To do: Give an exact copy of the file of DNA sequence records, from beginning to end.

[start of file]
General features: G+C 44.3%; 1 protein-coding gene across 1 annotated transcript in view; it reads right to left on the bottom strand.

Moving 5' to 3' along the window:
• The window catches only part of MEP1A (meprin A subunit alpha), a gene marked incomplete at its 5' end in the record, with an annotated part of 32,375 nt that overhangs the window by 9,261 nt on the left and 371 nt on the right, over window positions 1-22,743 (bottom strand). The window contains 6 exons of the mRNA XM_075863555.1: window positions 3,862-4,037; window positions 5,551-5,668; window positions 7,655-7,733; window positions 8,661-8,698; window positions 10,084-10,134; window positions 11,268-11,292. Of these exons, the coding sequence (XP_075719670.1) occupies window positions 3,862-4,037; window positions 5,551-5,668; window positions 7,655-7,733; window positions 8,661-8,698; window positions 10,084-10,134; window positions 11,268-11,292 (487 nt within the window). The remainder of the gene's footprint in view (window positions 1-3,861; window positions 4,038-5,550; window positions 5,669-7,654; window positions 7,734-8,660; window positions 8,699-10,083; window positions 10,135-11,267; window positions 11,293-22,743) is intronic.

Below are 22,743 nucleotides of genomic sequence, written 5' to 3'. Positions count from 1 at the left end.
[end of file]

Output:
General features: G+C 44.3%; 1 protein-coding gene across 1 annotated transcript in view; it reads right to left on the bottom strand.

Moving 5' to 3' along the window:
• The window catches only part of MEP1A (meprin A subunit alpha), a gene marked incomplete at its 5' end in the record, with an annotated part of 32,375 nt that overhangs the window by 9,261 nt on the left and 371 nt on the right, over window positions 1-22,743 (bottom strand). The window contains 6 exons of the mRNA XM_075863555.1: window positions 3,862-4,037; window positions 5,551-5,668; window positions 7,655-7,733; window positions 8,661-8,698; window positions 10,084-10,134; window positions 11,268-11,292. Of these exons, the coding sequence (XP_075719670.1) occupies window positions 3,862-4,037; window positions 5,551-5,668; window positions 7,655-7,733; window positions 8,661-8,698; window positions 10,084-10,134; window positions 11,268-11,292 (487 nt within the window). The remainder of the gene's footprint in view (window positions 1-3,861; window positions 4,038-5,550; window positions 5,669-7,654; window positions 7,734-8,660; window positions 8,699-10,083; window positions 10,135-11,267; window positions 11,293-22,743) is intronic.

Below are 22,743 nucleotides of genomic sequence, written 5' to 3'. Positions count from 1 at the left end.